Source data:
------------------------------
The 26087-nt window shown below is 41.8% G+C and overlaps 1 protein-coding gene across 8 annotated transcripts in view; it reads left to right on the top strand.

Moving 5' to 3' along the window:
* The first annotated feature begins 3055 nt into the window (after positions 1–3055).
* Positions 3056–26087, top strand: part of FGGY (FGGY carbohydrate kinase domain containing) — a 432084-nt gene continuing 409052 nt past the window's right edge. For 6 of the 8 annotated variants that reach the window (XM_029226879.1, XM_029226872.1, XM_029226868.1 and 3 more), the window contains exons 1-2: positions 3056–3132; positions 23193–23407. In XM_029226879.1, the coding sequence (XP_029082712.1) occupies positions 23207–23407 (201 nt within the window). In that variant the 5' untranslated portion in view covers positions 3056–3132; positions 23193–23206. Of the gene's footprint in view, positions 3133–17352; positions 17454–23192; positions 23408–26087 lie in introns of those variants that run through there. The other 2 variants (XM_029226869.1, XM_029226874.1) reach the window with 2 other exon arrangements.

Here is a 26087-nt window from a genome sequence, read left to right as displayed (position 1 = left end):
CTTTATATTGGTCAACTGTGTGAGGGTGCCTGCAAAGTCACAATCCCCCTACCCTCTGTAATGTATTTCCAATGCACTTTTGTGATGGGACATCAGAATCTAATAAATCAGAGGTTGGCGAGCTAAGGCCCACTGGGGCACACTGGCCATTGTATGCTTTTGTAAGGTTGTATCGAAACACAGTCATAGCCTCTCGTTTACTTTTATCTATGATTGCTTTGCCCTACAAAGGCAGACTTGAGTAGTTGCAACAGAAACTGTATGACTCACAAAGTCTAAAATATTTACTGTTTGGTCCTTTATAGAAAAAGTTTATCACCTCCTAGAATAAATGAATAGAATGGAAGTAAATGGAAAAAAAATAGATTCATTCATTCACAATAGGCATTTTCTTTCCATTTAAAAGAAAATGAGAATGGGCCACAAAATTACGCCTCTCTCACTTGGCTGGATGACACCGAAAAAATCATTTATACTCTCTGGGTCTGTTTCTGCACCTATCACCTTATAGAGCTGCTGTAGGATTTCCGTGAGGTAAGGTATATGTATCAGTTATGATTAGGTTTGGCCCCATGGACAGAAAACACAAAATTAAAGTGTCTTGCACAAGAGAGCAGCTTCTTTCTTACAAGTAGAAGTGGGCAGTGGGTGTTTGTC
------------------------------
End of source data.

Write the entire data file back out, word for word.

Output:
The 26087-nt window shown below is 41.8% G+C and overlaps 1 protein-coding gene across 8 annotated transcripts in view; it reads left to right on the top strand.

Moving 5' to 3' along the window:
* The first annotated feature begins 3055 nt into the window (after positions 1–3055).
* Positions 3056–26087, top strand: part of FGGY (FGGY carbohydrate kinase domain containing) — a 432084-nt gene continuing 409052 nt past the window's right edge. For 6 of the 8 annotated variants that reach the window (XM_029226879.1, XM_029226872.1, XM_029226868.1 and 3 more), the window contains exons 1-2: positions 3056–3132; positions 23193–23407. In XM_029226879.1, the coding sequence (XP_029082712.1) occupies positions 23207–23407 (201 nt within the window). In that variant the 5' untranslated portion in view covers positions 3056–3132; positions 23193–23206. Of the gene's footprint in view, positions 3133–17352; positions 17454–23192; positions 23408–26087 lie in introns of those variants that run through there. The other 2 variants (XM_029226869.1, XM_029226874.1) reach the window with 2 other exon arrangements.

Here is a 26087-nt window from a genome sequence, read left to right as displayed (position 1 = left end):
CTTTATATTGGTCAACTGTGTGAGGGTGCCTGCAAAGTCACAATCCCCCTACCCTCTGTAATGTATTTCCAATGCACTTTTGTGATGGGACATCAGAATCTAATAAATCAGAGGTTGGCGAGCTAAGGCCCACTGGGGCACACTGGCCATTGTATGCTTTTGTAAGGTTGTATCGAAACACAGTCATAGCCTCTCGTTTACTTTTATCTATGATTGCTTTGCCCTACAAAGGCAGACTTGAGTAGTTGCAACAGAAACTGTATGACTCACAAAGTCTAAAATATTTACTGTTTGGTCCTTTATAGAAAAAGTTTATCACCTCCTAGAATAAATGAATAGAATGGAAGTAAATGGAAAAAAAATAGATTCATTCATTCACAATAGGCATTTTCTTTCCATTTAAAAGAAAATGAGAATGGGCCACAAAATTACGCCTCTCTCACTTGGCTGGATGACACCGAAAAAATCATTTATACTCTCTGGGTCTGTTTCTGCACCTATCACCTTATAGAGCTGCTGTAGGATTTCCGTGAGGTAAGGTATATGTATCAGTTATGATTAGGTTTGGCCCCATGGACAGAAAACACAAAATTAAAGTGTCTTGCACAAGAGAGCAGCTTCTTTCTTACAAGTAGAAGTGGGCAGTGGGTGTTTGTC